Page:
Teens who drink lots of Coca-Cola have a different brain response to ads featuring the beverage's iconic logo than their peers who aren't Coke drinkers, according to a new pilot study.
But there was no difference in brain activity between the two groups on functional magnetic resonance imaging scans (fMRI) when they were shown advertisements focusing on the beverage itself - for example, showing the soda being poured into a glass - rather than the logo only.
"That suggests that the Coke brand, like the font or the silhouette of the bottle, is a conditioned cue for those who drink it habitually," Dr Kyle Burger of the Oregon Research Institute in Eugene, who authored the study with Dr Eric Stice, also at ORI, told Reuters Health.
The researchers presented their findings at the Obesity Society's Annual Meeting.
Earlier this year, Dr Burger and Dr Stice published a study in the American Journal of Clinical Nutrition that found differences in brain response patterns between adolescents who frequently ate ice cream and those who didn't. Specifically, the scans found that the habitual ice cream eaters had less activity in their brains' reward centres when they drank a milkshake. (They were given shakes because it's impossible to eat ice cream in an fMRI machine.)
Brain response similar to addiction
This is similar to the response seen in individuals addicted to a drug; their substance of choice will have less of an effect on their reward centres, which may drive them to consume more and more in the hopes of getting a stronger response.
In the current study, the researchers sought to determine if something similar might be going on in the brains of young people who frequently consume sweetened soda. They chose Coke, Dr Burger noted, because it's popular among adolescents and is also heavily marketed to them.
The researchers identified 13 adolescents who reported that Coke was their favourite soda, and who consumed at least five glasses of the beverage per week [one glass equals 237ml]. The comparison group consisted of 12 adolescents who consumed less than three glasses of any sugar-sweetened soda per month. Study participants' mean age was 15 years, and their average body mass index was 22.8.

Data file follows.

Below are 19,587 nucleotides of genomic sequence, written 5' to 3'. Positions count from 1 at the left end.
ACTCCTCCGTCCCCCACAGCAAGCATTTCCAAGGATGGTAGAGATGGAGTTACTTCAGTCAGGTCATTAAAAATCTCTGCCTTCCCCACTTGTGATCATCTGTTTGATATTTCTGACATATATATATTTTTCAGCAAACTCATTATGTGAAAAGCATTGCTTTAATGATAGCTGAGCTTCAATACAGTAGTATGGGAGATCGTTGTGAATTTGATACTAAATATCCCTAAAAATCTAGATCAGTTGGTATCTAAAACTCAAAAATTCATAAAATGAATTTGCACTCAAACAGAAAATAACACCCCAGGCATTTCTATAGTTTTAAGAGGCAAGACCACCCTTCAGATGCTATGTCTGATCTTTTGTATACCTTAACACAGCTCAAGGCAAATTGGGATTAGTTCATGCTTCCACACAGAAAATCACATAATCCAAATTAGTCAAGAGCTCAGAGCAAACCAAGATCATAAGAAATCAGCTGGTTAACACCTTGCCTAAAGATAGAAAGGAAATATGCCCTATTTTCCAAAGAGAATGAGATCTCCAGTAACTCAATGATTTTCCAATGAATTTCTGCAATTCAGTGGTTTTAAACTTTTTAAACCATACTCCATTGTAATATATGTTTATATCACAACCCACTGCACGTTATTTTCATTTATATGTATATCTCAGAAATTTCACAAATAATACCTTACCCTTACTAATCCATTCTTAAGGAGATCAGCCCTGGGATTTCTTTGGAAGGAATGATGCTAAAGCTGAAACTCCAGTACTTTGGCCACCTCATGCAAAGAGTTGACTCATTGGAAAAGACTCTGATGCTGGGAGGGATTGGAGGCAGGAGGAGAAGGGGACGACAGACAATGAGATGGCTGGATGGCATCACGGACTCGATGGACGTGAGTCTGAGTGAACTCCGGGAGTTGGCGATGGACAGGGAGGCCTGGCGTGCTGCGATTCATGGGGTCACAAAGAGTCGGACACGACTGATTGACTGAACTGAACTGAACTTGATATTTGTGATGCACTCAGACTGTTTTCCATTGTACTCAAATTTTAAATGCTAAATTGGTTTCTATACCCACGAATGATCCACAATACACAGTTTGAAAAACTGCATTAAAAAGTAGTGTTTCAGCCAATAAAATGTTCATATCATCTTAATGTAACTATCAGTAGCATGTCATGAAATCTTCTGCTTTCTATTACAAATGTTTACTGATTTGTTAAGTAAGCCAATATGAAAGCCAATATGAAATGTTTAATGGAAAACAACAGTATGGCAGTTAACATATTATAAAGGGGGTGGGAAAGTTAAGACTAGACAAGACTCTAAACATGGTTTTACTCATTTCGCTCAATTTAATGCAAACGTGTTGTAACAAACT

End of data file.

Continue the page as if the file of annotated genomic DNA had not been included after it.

During fMRI, each study participant viewed a neutral ad, an ad featuring the Coca-Cola logo, or an ad showing the beverage itself. The researchers also tested brain responses to being shown, and then drinking, a fully carbonated Coke or a tasteless beverage.
When anticipating a Coke, habitual drinkers showed less activity in the ventrolateral prefrontal cortex, a region involved in behavioural control, than the non-soda drinkers. However, there was no difference between the two groups in brain activity when they were actually drinking the beverage. "We think that they're relaxing their brake pedal a little bit when they're about to receive it," Dr Burger explained.
High in fat and sugar
The researchers conducted a sub-study in 10 teens comparing Coke to a chocolate milkshake, and found that consuming a shake elicited a stronger response in the striatum, a dopamine-related reward region.
"How we're interpreting that currently is that something that may be high in fat or high in fat and sugar is basically better at eliciting this reward-related activity," Burger said. "There's been a lot of press out there about how sugar can be addictive, this data indicates that fat matters too."
"These data provide novel, but cross-sectional data that demonstrate neural differences between those who regularly consume a soft drink relative to those who do not particularly when exposed to the brand or when anticipating intake in a manner that may perpetuate further consumption," he concluded.
"This area of research is extremely important," Dr Luke Stoeckel, the director of clinical neuroscience at Massachusetts General Hospital's Center for Addiction Medicine, said.
Dr Stoeckel, who was not involved in the current study, said, "We're learning more about the mechanisms behind why the consumption of these highly palatable and highly prevalent foods and beverages are so problematic."
Dr Stoeckel noted that given the wide variation from person to person in brain activity, and the small size of the current study, the findings are far from definitive. But, he said, "If things hold up I think it's extremely interesting. I think it's a very creative study idea."
- (Reuters Health, October 2012)
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